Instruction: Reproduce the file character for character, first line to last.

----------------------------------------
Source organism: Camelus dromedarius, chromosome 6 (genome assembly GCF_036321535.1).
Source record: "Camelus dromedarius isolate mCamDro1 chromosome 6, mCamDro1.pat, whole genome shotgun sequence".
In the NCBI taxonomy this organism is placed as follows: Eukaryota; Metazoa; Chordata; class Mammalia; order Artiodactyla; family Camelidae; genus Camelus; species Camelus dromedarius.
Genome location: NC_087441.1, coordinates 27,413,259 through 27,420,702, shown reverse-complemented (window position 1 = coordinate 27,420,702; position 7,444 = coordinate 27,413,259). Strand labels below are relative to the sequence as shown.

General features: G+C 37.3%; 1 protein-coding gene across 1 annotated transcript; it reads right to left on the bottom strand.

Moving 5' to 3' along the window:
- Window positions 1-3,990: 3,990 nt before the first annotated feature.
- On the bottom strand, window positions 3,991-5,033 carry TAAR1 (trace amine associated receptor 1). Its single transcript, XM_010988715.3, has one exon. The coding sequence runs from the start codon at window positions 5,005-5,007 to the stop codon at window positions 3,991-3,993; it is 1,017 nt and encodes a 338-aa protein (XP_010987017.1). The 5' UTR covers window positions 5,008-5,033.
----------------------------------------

Source organism: Camelus dromedarius, chromosome 6 (genome assembly GCF_036321535.1).
Source record: "Camelus dromedarius isolate mCamDro1 chromosome 6, mCamDro1.pat, whole genome shotgun sequence".
In the NCBI taxonomy this organism is placed as follows: Eukaryota; Metazoa; Chordata; class Mammalia; order Artiodactyla; family Camelidae; genus Camelus; species Camelus dromedarius.
Genome location: NC_087441.1, coordinates 27,413,259 through 27,420,702, shown reverse-complemented (window position 1 = coordinate 27,420,702; position 7,444 = coordinate 27,413,259). Strand labels below are relative to the sequence as shown.

General features: G+C 37.3%; 1 protein-coding gene across 1 annotated transcript; it reads right to left on the bottom strand.

Moving 5' to 3' along the window:
- Window positions 1-3,990: 3,990 nt before the first annotated feature.
- On the bottom strand, window positions 3,991-5,033 carry TAAR1 (trace amine associated receptor 1). Its single transcript, XM_010988715.3, has one exon. The coding sequence runs from the start codon at window positions 5,005-5,007 to the stop codon at window positions 3,991-3,993; it is 1,017 nt and encodes a 338-aa protein (XP_010987017.1). The 5' UTR covers window positions 5,008-5,033.